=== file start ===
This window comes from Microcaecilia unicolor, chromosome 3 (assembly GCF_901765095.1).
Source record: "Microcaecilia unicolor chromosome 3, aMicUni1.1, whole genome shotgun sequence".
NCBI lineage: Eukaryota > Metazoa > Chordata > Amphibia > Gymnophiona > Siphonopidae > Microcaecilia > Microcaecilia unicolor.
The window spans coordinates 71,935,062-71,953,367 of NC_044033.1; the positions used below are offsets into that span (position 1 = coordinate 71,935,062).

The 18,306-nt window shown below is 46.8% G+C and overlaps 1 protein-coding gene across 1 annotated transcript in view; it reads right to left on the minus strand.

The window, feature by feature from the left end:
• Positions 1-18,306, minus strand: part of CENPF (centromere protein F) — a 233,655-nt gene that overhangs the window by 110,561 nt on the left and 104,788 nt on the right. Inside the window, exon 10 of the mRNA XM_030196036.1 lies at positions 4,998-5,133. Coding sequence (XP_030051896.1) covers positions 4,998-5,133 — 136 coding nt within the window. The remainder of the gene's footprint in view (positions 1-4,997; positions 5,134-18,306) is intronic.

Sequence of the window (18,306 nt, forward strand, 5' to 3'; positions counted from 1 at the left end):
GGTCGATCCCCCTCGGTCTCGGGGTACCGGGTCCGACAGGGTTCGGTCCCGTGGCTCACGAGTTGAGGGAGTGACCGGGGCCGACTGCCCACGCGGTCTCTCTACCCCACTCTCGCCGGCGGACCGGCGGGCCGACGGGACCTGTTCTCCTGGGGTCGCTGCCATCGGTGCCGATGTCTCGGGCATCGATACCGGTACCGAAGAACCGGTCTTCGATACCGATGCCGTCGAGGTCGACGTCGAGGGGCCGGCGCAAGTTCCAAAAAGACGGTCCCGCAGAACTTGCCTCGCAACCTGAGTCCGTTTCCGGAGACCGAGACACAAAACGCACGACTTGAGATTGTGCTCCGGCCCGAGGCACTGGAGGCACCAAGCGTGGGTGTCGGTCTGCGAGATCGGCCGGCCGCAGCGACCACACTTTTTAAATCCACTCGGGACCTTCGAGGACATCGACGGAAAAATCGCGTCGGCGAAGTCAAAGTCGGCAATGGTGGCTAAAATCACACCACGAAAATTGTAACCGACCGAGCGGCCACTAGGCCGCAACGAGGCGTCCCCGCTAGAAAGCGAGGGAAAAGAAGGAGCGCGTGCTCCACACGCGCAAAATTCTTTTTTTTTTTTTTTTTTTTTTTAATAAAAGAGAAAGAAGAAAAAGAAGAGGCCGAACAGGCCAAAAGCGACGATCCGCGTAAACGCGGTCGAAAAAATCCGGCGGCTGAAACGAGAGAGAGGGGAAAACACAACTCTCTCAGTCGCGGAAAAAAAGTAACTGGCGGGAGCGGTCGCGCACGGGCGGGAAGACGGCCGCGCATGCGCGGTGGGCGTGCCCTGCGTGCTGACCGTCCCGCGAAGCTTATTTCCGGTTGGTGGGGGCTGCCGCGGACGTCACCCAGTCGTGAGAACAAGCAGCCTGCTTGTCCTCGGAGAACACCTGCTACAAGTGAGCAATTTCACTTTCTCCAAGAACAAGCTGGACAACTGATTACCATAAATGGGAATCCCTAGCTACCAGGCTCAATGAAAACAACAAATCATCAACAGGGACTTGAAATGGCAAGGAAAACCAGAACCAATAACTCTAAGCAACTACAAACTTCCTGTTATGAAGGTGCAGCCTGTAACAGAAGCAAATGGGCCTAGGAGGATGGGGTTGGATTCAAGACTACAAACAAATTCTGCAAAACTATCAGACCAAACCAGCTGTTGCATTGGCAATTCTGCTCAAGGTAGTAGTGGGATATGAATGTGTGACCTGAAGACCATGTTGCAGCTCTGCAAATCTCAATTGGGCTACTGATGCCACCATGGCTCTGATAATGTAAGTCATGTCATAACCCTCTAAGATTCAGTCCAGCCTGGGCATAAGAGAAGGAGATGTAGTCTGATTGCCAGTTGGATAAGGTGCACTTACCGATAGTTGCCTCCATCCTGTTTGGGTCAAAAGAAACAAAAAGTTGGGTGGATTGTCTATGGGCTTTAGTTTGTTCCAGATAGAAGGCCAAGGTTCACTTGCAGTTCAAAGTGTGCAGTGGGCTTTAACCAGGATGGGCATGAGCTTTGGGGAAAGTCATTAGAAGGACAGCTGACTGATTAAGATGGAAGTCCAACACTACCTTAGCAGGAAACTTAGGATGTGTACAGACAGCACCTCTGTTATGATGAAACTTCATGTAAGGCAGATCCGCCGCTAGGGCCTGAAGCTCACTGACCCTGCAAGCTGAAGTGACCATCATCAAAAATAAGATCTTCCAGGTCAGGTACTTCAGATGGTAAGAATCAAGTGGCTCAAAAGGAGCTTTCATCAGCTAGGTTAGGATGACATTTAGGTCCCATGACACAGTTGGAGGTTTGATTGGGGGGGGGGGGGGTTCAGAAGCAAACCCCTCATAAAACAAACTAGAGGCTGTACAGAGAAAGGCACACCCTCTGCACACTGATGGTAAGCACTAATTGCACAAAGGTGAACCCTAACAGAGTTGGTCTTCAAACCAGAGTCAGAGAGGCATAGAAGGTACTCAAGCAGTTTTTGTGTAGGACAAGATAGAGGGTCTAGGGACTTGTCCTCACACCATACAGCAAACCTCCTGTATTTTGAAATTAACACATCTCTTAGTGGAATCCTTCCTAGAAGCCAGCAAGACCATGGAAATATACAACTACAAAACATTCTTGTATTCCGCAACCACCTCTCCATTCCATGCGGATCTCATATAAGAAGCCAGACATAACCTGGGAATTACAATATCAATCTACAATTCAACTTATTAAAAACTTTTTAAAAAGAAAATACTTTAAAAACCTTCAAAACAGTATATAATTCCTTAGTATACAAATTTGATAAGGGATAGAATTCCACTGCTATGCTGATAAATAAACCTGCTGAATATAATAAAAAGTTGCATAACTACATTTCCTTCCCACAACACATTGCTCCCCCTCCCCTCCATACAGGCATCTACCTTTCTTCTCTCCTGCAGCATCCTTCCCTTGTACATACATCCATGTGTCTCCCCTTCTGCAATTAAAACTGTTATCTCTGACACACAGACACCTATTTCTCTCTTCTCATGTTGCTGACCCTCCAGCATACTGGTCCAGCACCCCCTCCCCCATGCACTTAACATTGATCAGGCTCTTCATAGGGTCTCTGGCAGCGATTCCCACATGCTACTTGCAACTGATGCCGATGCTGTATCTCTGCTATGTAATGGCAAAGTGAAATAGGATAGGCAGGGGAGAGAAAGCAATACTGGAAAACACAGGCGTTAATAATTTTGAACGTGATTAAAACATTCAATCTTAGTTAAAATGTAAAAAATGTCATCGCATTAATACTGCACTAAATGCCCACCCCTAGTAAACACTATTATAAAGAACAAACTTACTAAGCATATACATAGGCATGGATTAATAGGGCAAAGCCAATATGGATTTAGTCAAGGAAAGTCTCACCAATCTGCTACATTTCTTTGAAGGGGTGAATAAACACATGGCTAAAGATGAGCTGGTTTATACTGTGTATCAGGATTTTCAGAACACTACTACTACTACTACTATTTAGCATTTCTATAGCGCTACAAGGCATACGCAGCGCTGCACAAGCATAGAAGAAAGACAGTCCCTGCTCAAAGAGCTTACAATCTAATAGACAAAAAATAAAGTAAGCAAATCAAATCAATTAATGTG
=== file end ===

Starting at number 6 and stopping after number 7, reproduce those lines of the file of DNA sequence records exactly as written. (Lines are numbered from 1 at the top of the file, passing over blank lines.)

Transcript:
The window, feature by feature from the left end:
• Positions 1-18,306, minus strand: part of CENPF (centromere protein F) — a 233,655-nt gene that overhangs the window by 110,561 nt on the left and 104,788 nt on the right. Inside the window, exon 10 of the mRNA XM_030196036.1 lies at positions 4,998-5,133. Coding sequence (XP_030051896.1) covers positions 4,998-5,133 — 136 coding nt within the window. The remainder of the gene's footprint in view (positions 1-4,997; positions 5,134-18,306) is intronic.